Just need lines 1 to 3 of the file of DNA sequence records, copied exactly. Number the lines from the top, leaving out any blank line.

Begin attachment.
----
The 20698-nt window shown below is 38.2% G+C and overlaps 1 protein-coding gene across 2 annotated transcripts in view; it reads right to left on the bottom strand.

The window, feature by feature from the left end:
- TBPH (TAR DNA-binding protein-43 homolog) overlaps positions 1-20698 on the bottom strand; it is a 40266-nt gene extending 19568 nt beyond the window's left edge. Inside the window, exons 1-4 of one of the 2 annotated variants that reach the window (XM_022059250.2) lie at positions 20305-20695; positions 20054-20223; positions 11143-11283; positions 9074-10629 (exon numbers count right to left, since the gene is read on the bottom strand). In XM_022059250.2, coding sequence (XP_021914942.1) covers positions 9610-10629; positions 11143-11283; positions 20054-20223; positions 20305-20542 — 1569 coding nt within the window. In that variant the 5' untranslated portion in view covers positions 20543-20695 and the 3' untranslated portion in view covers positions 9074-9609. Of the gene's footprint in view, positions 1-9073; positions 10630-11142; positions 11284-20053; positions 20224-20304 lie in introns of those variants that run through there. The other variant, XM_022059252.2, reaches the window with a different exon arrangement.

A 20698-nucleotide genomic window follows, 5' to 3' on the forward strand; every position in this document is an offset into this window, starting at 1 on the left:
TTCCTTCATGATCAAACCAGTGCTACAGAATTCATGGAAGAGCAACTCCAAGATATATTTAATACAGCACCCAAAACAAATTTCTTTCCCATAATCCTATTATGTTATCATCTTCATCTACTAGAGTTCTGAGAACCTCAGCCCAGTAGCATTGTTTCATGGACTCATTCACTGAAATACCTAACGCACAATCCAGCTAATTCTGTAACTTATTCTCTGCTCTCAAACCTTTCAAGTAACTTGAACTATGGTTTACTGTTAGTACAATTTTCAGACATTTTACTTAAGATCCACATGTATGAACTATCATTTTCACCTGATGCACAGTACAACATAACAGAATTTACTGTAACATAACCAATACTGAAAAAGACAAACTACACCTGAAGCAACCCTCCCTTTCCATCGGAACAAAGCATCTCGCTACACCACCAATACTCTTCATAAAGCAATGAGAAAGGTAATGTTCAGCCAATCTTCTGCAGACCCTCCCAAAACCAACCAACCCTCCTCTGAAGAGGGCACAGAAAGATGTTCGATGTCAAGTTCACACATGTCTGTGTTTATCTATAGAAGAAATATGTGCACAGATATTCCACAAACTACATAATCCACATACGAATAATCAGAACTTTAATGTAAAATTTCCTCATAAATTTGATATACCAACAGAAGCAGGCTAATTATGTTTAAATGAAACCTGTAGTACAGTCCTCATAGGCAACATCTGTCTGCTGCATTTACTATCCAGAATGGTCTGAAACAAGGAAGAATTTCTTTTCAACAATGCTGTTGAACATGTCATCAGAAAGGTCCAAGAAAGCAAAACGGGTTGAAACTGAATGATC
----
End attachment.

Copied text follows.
The 20698-nt window shown below is 38.2% G+C and overlaps 1 protein-coding gene across 2 annotated transcripts in view; it reads right to left on the bottom strand.

The window, feature by feature from the left end:
- TBPH (TAR DNA-binding protein-43 homolog) overlaps positions 1-20698 on the bottom strand; it is a 40266-nt gene extending 19568 nt beyond the window's left edge. Inside the window, exons 1-4 of one of the 2 annotated variants that reach the window (XM_022059250.2) lie at positions 20305-20695; positions 20054-20223; positions 11143-11283; positions 9074-10629 (exon numbers count right to left, since the gene is read on the bottom strand). In XM_022059250.2, coding sequence (XP_021914942.1) covers positions 9610-10629; positions 11143-11283; positions 20054-20223; positions 20305-20542 — 1569 coding nt within the window. In that variant the 5' untranslated portion in view covers positions 20543-20695 and the 3' untranslated portion in view covers positions 9074-9609. Of the gene's footprint in view, positions 1-9073; positions 10630-11142; positions 11284-20053; positions 20224-20304 lie in introns of those variants that run through there. The other variant, XM_022059252.2, reaches the window with a different exon arrangement.